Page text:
EAST BRADY, PA. - Acutting-edge financing model has funded the significant renovation of 79 units of seniors housing built nearly 30 years ago. As a result of the $12.4 million deal, seniors at Allegheny Hills Retirement Residence can enjoy a high level of care that is economically, as well as environmentally, sustainable.
The development was built under the Department of Housing and Urban Development’s (HUD) Federal Housing Administration (FHA) Sec. 202 loan program in 1981 at the prevailing (and now high) interest rate of 8.5 percent. With significant rehabilitation needed—including energy-efficient improvements that would address the fact that sixth-floor residents were often hot during Pennsylvania winters while second- floor residents were cold— funding the renovations out of the property’s replacement reserve seemed an expensive option.
After exploring numerous financing options with the help of Lancaster Pollard—an FHA and U.S. Department of Agriculture (USDA) lender—developer a.m. Rodriguez Associates, Inc., opted for a bold new plan.
As a rural property about 70 miles northeast of Pittsburgh, Allegheny Hills Retirement Residence was eligible for a USDA Sec. 538 loan, which features a guarantee with the ability to lock in the construction and permanent interest rates at construction closing. The program also provides an interest credit that reduces the interest rate on the first $1.5 million of the permanent loan to the long-term monthly applicable federal rate, which would allow the developer to charge $35 less per unit.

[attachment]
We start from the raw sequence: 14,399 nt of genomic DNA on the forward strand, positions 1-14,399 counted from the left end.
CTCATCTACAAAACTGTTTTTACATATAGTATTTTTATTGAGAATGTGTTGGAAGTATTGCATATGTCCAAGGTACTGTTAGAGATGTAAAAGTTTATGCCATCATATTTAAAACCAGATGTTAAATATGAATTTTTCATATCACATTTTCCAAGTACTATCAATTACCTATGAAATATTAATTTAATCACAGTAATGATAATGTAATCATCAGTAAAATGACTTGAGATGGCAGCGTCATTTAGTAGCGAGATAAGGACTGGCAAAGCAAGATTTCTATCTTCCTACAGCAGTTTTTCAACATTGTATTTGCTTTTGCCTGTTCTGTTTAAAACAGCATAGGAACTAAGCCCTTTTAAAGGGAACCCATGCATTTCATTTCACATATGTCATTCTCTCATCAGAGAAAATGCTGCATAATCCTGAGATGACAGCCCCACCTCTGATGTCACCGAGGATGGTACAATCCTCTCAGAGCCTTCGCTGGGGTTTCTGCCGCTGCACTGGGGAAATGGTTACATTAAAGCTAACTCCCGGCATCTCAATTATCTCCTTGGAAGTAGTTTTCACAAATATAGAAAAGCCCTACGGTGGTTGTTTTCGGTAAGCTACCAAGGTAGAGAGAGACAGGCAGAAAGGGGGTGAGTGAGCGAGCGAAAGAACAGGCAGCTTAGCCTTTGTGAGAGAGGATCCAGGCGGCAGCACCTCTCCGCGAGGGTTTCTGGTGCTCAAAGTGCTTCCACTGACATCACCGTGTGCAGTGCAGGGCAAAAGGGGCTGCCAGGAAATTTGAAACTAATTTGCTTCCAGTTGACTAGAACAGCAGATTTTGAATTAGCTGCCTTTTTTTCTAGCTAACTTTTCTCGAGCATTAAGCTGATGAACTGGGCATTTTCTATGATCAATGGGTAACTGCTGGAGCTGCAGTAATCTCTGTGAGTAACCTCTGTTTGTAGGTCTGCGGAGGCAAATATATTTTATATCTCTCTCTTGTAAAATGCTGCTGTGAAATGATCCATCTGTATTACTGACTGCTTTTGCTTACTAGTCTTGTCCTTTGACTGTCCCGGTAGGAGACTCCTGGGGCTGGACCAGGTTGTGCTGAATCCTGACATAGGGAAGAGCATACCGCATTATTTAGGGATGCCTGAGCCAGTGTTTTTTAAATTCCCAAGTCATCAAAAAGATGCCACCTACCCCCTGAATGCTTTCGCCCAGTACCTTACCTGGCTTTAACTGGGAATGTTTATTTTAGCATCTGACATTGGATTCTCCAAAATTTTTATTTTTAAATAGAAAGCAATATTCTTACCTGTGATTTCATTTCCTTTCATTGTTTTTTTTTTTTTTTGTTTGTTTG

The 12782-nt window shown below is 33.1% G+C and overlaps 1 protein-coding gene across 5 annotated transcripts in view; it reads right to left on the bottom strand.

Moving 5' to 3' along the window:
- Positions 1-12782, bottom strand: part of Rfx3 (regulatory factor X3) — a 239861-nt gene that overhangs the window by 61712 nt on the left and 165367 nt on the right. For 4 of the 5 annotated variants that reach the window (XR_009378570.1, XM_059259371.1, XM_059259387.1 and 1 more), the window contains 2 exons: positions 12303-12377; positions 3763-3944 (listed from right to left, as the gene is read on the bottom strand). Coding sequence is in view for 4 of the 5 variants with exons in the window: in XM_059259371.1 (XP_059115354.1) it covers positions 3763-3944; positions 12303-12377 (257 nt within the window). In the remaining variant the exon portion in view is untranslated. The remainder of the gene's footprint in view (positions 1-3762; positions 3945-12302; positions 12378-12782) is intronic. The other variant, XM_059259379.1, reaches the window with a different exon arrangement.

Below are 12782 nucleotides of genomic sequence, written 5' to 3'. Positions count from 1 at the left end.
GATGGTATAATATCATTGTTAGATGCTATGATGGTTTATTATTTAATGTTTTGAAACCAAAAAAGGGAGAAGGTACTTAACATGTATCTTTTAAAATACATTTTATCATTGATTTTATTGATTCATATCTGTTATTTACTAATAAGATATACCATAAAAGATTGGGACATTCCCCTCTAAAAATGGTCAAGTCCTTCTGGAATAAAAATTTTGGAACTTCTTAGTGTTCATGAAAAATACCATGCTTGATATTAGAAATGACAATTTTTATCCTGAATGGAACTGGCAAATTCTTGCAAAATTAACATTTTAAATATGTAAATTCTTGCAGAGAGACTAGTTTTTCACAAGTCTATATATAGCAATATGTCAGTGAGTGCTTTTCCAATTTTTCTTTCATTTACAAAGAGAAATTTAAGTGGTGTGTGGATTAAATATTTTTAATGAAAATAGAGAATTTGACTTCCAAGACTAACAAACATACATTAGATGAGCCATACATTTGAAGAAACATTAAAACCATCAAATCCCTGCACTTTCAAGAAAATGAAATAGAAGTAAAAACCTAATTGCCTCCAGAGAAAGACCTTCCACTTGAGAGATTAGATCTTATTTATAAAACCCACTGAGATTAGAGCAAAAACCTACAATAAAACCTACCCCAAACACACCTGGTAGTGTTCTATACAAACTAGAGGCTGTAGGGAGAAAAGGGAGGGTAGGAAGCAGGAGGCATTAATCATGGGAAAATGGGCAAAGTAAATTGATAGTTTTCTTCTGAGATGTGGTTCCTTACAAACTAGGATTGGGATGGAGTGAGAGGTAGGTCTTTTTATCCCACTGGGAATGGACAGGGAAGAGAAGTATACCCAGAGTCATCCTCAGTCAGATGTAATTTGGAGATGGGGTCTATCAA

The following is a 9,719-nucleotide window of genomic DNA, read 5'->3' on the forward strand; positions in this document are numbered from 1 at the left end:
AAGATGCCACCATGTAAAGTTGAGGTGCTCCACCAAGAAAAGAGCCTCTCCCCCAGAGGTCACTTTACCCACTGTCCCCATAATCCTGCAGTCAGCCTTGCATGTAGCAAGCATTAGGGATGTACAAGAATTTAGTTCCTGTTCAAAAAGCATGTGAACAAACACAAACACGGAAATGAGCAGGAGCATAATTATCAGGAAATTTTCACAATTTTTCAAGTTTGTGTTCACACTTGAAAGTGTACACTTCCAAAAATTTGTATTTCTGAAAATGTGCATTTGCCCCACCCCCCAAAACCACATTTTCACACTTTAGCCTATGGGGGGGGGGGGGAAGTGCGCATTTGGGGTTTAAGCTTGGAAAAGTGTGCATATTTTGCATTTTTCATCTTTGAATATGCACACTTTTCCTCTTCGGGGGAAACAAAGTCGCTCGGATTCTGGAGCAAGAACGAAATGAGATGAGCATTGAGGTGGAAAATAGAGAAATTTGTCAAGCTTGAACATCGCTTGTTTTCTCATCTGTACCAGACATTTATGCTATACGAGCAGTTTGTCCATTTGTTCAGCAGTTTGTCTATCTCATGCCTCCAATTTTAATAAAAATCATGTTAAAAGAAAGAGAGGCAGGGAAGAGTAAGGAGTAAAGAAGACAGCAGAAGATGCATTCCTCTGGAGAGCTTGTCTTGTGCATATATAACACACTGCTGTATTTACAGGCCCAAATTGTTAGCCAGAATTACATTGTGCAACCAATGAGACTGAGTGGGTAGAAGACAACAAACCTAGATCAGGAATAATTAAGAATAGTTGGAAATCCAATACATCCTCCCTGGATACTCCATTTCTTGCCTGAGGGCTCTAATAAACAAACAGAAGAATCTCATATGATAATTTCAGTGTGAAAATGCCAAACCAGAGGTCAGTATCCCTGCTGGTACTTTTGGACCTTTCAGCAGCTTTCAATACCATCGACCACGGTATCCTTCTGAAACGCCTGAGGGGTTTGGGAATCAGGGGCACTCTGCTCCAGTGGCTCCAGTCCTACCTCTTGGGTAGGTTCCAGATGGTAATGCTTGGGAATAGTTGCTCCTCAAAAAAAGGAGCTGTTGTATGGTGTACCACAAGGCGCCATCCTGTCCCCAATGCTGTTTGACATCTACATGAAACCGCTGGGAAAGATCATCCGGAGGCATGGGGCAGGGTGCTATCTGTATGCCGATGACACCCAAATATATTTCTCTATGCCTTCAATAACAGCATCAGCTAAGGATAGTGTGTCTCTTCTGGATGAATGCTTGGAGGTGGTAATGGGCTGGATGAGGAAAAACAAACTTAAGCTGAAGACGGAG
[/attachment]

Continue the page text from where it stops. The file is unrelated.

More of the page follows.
Ultimately, Lancaster Pollard provided the development with a construction and permanent loan of $3.5 million, with the Sec. 538 guarantee to reduce the overall interest costs. Meanwhile, the Pennsylvania Housing Finance Agency provided a $1.14 million PennHOMES loan, and PNC MultiFamily Capital provided low-income housing tax credit equity of $7.7 million.
To be completed by year’s end, the rehabilitation work is designed to meet Leadership in Energy and Environmental Design silver requirements and includes new flooring, paint, kitchen cabinets, and Energy Star-rated appliances in each of the 74 one-bedroom and five two-bedroom units. Building renovations also include a new roof, high-efficiency windows, and updated plumbing, electrical wiring, and HVAC. The developer also added a hair salon, a library, a fitness center, and a greenhouse.
Renovating the interior without displacing any of the residents was the largest challenge, according to Victor Rodriguez, senior vice president of operations and administration at a.m. Rodriguez Associates.
“Residents had to be moved around,” explained Rodriguez. “It’s a 79-unit building, so we’d let the vacancy rate rise to 20 units and then renovate 20 units at a time. Units stack vertically in the building, so we were looking for columns of five identical apartments in sets of four so we would do all the plumbing and HVAC at once. Then we’d move tenants back into those units and start on the next phase.”
Another complicating factor to the deal was the property’s congregate housing services, which a.m. Rodriguez Associates has been providing in other properties since the 1970s. These congregate services include transportation, meals, housekeeping, and personal care.
“The programs at the building needed to be reviewed by our tax credit syndicator,” said Rodriguez.
However, in the end, the services passed muster, allowing the development to continue to play a key role in this small rural community.
“[This development’s] level of service and affordability are very unique in this area of Pennsylvania. Most of the housing for seniors here is a lot smaller and doesn’t have these kinds of services. [Allegheny Hills] has almost the level of services of some market-rate assisted living. People end up spending the rest of their lives here because they don’t have to move to an expensive assisted-living facility or somewhere else with a higher level of care.”